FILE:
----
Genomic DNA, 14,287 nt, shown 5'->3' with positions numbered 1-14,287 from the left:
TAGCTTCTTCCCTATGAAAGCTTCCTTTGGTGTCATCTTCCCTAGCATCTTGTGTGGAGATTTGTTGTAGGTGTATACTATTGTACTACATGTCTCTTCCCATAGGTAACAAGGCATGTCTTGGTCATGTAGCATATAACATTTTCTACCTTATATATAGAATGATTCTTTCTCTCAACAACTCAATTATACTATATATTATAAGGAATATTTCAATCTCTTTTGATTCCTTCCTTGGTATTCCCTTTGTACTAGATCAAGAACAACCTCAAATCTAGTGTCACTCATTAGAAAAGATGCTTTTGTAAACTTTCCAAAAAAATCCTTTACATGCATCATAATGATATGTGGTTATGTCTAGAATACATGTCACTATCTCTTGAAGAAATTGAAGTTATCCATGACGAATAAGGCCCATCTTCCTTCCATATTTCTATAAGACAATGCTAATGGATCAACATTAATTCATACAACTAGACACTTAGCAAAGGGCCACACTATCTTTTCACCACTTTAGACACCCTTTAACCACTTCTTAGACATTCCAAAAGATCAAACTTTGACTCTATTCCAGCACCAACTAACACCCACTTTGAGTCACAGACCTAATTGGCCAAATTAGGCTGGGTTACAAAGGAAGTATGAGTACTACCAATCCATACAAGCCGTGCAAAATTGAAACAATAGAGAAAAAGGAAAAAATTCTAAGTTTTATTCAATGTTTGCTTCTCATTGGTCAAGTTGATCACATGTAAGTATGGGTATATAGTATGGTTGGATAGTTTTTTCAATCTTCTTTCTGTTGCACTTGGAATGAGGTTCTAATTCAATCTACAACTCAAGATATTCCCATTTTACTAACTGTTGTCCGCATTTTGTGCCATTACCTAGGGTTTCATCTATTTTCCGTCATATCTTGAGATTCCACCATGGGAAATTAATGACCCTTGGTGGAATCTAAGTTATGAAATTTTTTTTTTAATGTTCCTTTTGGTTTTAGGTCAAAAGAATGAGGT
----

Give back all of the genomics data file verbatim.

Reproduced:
Genomic DNA, 14,287 nt, shown 5'->3' with positions numbered 1-14,287 from the left:
TAGCTTCTTCCCTATGAAAGCTTCCTTTGGTGTCATCTTCCCTAGCATCTTGTGTGGAGATTTGTTGTAGGTGTATACTATTGTACTACATGTCTCTTCCCATAGGTAACAAGGCATGTCTTGGTCATGTAGCATATAACATTTTCTACCTTATATATAGAATGATTCTTTCTCTCAACAACTCAATTATACTATATATTATAAGGAATATTTCAATCTCTTTTGATTCCTTCCTTGGTATTCCCTTTGTACTAGATCAAGAACAACCTCAAATCTAGTGTCACTCATTAGAAAAGATGCTTTTGTAAACTTTCCAAAAAAATCCTTTACATGCATCATAATGATATGTGGTTATGTCTAGAATACATGTCACTATCTCTTGAAGAAATTGAAGTTATCCATGACGAATAAGGCCCATCTTCCTTCCATATTTCTATAAGACAATGCTAATGGATCAACATTAATTCATACAACTAGACACTTAGCAAAGGGCCACACTATCTTTTCACCACTTTAGACACCCTTTAACCACTTCTTAGACATTCCAAAAGATCAAACTTTGACTCTATTCCAGCACCAACTAACACCCACTTTGAGTCACAGACCTAATTGGCCAAATTAGGCTGGGTTACAAAGGAAGTATGAGTACTACCAATCCATACAAGCCGTGCAAAATTGAAACAATAGAGAAAAAGGAAAAAATTCTAAGTTTTATTCAATGTTTGCTTCTCATTGGTCAAGTTGATCACATGTAAGTATGGGTATATAGTATGGTTGGATAGTTTTTTCAATCTTCTTTCTGTTGCACTTGGAATGAGGTTCTAATTCAATCTACAACTCAAGATATTCCCATTTTACTAACTGTTGTCCGCATTTTGTGCCATTACCTAGGGTTTCATCTATTTTCCGTCATATCTTGAGATTCCACCATGGGAAATTAATGACCCTTGGTGGAATCTAAGTTATGAAATTTTTTTTTTAATGTTCCTTTTGGTTTTAGGTCAAAAGAATGAGGT